Early diagnosis of chronic kidney disease (CKD) is key to managing progression of the disease.
A new technique analyzing urine extracellular vesicles (uEVs) — cell-derived nanoscale spherical structures involved in multiple biological functions — in urine samples, identifies changes in the kidneys earlier than conventional methods and can also predict renal function decline.
A team at the University of Tokyo in Japan studied urine samples from children with and without CKD. They found the size and content of uEVs change with decreasing kidney function. This proof of concept could help develop new urine tests that can catch the disease earlier, as well as the development of similar tests for other diseases.
Kidneys are our body’s essential filtration system. The fist-sized organs are made up of millions of tiny filtration units called nephrons, which work to keep blood clear of waste.
Unfortunately, 9% of the global population is affected by chronic kidney disease (CKD) and the number of cases is on the rise. CKD develops when nephrons are damaged, whether through lifestyle, inherited and congenital diseases, or injury. Many people will not experience severe symptoms, and therefore not seek help, until the condition is more advanced. As it is difficult to completely regenerate damaged nephrons, the earlier the diagnosis, the better the possible outcome.
A urine or blood test can typically tell doctors if a patient has kidney damage. However, these tests can still miss the very early stages of nephron loss which signal the start of CKD.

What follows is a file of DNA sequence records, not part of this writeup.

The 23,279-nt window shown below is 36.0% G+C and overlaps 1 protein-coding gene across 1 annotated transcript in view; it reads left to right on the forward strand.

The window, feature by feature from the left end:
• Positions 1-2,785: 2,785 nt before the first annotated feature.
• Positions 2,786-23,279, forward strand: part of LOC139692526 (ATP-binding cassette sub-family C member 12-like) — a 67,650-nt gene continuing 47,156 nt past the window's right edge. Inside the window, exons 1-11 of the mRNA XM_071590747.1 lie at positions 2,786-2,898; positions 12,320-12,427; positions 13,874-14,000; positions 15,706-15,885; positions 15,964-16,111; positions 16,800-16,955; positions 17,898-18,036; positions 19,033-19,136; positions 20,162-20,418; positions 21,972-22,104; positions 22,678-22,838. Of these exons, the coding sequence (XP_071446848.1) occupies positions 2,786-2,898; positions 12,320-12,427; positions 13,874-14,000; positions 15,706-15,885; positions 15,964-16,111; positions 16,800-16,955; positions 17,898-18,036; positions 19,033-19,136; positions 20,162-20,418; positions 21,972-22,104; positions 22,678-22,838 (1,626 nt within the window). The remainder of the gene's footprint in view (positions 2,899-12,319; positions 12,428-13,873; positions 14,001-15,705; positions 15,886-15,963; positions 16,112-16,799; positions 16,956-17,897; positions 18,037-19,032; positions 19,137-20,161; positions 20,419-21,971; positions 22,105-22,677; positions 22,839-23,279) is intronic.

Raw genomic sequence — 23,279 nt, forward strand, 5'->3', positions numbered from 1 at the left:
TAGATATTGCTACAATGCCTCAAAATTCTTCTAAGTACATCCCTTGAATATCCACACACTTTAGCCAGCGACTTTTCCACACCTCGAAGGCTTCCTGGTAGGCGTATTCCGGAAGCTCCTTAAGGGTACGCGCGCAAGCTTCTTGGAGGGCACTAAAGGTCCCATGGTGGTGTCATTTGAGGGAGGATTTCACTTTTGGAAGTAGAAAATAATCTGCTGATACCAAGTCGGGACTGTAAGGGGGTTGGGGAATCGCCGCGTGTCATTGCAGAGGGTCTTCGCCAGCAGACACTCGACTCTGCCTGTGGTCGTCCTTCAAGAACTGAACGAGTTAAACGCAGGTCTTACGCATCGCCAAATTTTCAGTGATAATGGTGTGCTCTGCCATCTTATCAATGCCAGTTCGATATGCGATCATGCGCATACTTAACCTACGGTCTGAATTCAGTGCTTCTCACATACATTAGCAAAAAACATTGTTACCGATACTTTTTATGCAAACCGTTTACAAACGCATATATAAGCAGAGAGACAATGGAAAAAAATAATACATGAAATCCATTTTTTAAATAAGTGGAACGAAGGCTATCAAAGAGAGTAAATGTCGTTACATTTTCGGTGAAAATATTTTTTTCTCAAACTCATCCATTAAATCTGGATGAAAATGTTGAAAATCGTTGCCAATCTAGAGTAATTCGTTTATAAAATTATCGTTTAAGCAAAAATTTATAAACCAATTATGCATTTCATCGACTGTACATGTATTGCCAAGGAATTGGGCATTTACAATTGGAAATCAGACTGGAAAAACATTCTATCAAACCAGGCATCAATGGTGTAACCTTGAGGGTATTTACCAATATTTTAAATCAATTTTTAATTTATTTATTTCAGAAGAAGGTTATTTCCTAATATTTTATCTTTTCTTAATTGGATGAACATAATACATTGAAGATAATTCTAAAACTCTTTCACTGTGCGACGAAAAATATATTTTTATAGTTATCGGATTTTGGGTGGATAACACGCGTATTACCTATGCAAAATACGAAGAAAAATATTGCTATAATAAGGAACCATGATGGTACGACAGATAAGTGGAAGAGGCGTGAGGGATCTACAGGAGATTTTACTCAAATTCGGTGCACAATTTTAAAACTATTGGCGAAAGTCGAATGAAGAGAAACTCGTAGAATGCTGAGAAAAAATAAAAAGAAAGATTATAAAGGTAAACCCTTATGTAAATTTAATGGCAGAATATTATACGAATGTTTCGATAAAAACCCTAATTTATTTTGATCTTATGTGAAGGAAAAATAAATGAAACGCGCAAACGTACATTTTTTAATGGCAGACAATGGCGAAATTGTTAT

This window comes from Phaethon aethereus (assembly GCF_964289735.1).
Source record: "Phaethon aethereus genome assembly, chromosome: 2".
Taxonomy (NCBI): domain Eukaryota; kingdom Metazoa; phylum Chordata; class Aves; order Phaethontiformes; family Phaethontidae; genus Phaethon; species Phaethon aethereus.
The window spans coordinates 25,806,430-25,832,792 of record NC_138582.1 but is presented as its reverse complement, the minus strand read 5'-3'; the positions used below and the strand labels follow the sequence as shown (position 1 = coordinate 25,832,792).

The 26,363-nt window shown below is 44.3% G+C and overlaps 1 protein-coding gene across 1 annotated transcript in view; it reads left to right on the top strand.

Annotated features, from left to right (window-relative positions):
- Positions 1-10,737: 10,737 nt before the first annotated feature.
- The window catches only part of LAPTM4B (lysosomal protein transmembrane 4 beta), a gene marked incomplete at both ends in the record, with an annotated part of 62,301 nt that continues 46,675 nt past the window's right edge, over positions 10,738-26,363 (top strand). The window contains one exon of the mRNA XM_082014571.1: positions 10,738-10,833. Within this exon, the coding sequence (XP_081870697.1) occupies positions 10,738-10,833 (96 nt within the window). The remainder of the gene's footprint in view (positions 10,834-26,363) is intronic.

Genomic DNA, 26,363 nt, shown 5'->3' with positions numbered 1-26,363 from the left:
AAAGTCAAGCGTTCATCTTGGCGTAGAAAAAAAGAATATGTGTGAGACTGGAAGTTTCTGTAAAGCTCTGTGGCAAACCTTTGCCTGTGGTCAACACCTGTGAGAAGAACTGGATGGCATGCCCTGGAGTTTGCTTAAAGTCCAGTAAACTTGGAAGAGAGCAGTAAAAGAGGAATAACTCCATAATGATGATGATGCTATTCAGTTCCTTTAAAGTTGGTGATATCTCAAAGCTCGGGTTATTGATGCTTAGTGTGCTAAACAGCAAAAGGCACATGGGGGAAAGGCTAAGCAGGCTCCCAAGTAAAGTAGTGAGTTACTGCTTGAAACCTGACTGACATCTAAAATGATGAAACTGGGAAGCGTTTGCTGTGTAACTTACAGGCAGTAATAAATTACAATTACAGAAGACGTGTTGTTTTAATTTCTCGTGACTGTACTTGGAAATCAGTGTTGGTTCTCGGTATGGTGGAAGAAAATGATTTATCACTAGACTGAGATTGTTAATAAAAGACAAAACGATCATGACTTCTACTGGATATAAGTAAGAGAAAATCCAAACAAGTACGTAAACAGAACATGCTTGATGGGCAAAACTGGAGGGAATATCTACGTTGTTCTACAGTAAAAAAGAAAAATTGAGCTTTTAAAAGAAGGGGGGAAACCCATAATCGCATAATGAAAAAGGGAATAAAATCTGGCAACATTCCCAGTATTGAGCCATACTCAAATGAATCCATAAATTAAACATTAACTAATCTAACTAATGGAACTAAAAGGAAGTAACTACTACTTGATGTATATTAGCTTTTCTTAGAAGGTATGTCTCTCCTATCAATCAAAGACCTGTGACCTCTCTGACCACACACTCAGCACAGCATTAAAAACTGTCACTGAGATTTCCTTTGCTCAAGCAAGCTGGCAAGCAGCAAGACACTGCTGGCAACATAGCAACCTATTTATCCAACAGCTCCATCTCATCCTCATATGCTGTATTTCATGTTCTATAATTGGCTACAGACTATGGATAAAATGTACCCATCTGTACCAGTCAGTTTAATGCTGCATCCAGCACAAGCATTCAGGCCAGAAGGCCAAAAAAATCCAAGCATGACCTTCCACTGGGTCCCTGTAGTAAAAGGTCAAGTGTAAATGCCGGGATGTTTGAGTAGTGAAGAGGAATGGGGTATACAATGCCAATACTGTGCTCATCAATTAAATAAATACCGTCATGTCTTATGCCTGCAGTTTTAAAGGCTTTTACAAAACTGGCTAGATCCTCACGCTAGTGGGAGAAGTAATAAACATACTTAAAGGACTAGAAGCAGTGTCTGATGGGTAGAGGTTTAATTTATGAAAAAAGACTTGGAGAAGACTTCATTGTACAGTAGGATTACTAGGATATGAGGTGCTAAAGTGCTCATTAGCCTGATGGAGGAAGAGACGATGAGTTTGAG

Researchers at the University of Tokyo wanted to find out if there might be other early markers of kidney disease, especially to aid identification in young children.
Changes in molecules
“We found that changes in tiny structures called extracellular vesicles in urine are valuable in the diagnosis of kidney disease,” said associate professor Yutaka Harita from the Graduate School of Medicine.
“The percentage of larger vesicles increased with decreased kidney function. We were also surprised to learn that we can use changes in the molecules contained in the vesicles to diagnose and predict renal function decline.”
Extracellular vesicles are particles that are released from almost all types of cells in our bodies and serve a range of functions. Urinary extracellular vesicles (uEVs) contain proteins from nephrons, which means they could be used as a source of biomarkers (molecules that are signs of normal or abnormal processes) for various related diseases.
The team looked at uEVs in urine samples from 26 children with healthy kidneys and 94 children who have various types of CKD, including those born with smaller than typical kidneys, containing fewer nephrons. In children, the causes of CKD are less likely to be due to acquired factors and more likely to be due to structural abnormalities. This made it easier for the researchers to identify and unravel the changes in uEVs, which are associated with abnormal kidney structure.
“To collect extracellular vesicles in urine, we used nanoscale magnetic microbeads (made up of iron oxide particles) coated with a molecule that binds to EVs,” Harita said.
“This method enabled efficient collection of uEVs even from patients with kidney disease who could only produce diluted urine. The size of the purified extracellular vesicles and the amount of protein contained in them were analyzed. We found several unique changes in uEVs from children with CKD. For example, children with CKD had lower levels of a protein called MUC1, important for kidney function, in their uEVs.”
These results offer proof of concept and a first step towards using uEVs for early identification of CKD and to complement existing methods. Next, Harita and the team hope to scale up the project.
“We want to conduct studies on a larger scale to establish a new urine test using extracellular vesicles. We would also like to examine the utility of combining the new methods with existing tests for various diseases and age groups.”